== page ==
Legislature approves new Family Court judge openings
After months of lobbying efforts and negotiations, the state legislature has approved 25 new Family Court judgeships throughout New York State.
The Unified Court System complained in its 2014-2015 budget request that “for five years the Judiciary’s operating budget has been essentially flat,” and that in “the face of this declining funding, the Judiciary has absorbed more than $300 million in increased costs over the past five years,” the request report stated.
Of extreme immediate concern was the severely understaffed Family Court. “Over the past three decades, the caseload of the Family Court has nearly doubled, from 366,000 files a year to more than 698,000 at the end of 2013,” former New York State Bar Association President David M. Schraver said in February statement supporting increased judiciary funding. “The lack of judges to hear the overwhelming number of cases involving the safety and well-being of children results in long delays, piecemeal trials, uneven access to justice and a public perception that the forum is ineffectual and unworthy of community confidence,” Schraver explained.
With a push from Chief Judge Jonathan Lippman and Chief Administrative Judge A. Gail Prudenti the budget was expanded to include 25 additional judicial positions throughout the state—5 more judgeships than originally requested earlier in the year.
“Judge Prudenti and I are both thrilled and gratified this bill passed,” Lippman said in a statement. The measure passed by a vote of 132-2 vote in the Assembly and 57-1 in the Senate. Brooklyn Assemblywoman Helene Weinstein (D-Brooklyn) and state Senator John Bonacic (R-Mt. Hope) introduced the judgeship requests to the respective houses.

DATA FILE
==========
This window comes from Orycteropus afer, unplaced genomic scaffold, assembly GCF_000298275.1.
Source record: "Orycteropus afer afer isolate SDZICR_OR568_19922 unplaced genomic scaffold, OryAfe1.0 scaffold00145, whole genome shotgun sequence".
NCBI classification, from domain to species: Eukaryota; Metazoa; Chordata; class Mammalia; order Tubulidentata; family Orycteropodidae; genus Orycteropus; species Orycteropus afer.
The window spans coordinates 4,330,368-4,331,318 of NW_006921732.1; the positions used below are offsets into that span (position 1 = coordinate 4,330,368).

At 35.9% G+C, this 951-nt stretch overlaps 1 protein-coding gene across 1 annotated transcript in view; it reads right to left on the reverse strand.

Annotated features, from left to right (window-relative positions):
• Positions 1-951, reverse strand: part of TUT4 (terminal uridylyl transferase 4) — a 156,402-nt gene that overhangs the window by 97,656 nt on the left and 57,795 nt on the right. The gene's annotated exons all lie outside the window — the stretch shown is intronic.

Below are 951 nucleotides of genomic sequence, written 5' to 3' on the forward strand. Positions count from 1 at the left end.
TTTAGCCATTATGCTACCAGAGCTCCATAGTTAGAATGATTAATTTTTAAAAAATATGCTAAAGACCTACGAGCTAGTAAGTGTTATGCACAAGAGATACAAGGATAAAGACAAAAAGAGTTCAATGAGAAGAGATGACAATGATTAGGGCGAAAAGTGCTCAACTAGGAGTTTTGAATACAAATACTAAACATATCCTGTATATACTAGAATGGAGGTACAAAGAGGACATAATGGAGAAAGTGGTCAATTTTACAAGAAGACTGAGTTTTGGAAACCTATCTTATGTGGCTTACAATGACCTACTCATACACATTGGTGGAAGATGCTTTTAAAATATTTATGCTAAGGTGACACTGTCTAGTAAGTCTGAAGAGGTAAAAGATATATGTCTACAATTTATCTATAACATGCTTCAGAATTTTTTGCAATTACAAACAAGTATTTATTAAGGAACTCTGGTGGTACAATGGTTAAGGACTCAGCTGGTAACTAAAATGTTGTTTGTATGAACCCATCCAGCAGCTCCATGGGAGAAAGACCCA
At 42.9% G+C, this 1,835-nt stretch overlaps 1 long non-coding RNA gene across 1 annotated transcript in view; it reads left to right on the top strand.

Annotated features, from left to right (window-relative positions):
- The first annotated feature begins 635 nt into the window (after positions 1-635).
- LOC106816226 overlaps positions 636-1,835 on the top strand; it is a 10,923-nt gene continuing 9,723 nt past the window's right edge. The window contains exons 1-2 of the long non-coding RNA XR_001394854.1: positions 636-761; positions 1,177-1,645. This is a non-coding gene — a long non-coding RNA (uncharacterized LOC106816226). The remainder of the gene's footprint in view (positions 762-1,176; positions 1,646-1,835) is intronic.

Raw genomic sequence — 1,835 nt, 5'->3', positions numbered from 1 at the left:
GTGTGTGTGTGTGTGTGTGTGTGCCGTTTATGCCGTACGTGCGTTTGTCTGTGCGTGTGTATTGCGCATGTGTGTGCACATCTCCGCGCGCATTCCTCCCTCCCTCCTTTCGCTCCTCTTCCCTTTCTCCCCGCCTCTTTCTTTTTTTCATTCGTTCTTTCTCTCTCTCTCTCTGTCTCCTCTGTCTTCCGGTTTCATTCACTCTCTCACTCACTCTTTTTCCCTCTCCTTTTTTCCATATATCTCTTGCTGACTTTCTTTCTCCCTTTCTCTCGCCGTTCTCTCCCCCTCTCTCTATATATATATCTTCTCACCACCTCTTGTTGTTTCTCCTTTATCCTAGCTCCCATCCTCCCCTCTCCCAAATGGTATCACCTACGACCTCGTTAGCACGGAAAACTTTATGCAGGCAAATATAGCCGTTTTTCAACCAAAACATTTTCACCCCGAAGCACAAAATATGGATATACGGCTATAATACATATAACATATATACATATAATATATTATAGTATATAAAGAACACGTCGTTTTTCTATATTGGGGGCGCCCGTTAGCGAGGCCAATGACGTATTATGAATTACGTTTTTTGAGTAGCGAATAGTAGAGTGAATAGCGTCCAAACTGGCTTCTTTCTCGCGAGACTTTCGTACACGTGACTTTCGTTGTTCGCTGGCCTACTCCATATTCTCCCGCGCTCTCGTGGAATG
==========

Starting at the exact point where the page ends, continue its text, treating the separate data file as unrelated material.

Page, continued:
“With rising caseloads annually, these additional judges we have sought for decades will serve some of our most important litigants, the children and families in New York State,” said Lippman.
Of the 25 new judgeships, nine are allotted for New York City (presumably including all five boroughs) and the remainder is slated for counties upstate between 2015 and 2016.
It is not clear in which New York City courts the new judges will sit, but it is an improvement and the start down a path of rehabilitation of a reportedly impaired and overburdened court.
“Over the past three decades, the caseload of the Family Court has nearly doubled, from 366,00 filings a year in 1983 to more than 698,000 today,” the Unified Court System’s 2014-2015 budget request noted. “Despite this dramatic growth in the work of the Family Court, few new Family Court judgeships have been established…[n]one have been created in New York City since 1990,” the report further stated.
“We have attempted to handle the heavy, and demanding, workload of this court by assigning quasi-judicial staff to hear certain types of cases,” the Judiciary argued in its budget request. “This temporary remedy is no longer sustainable: it is time to do right by the families in crisis that come to this court.”
The bill is awaiting the signature of New York State Governor Andrew Cuomo. If Cuomo signs the bill, New York City Mayor Bill de Blasio will have the opportunity to appoint the nine new judges earmarked for the city.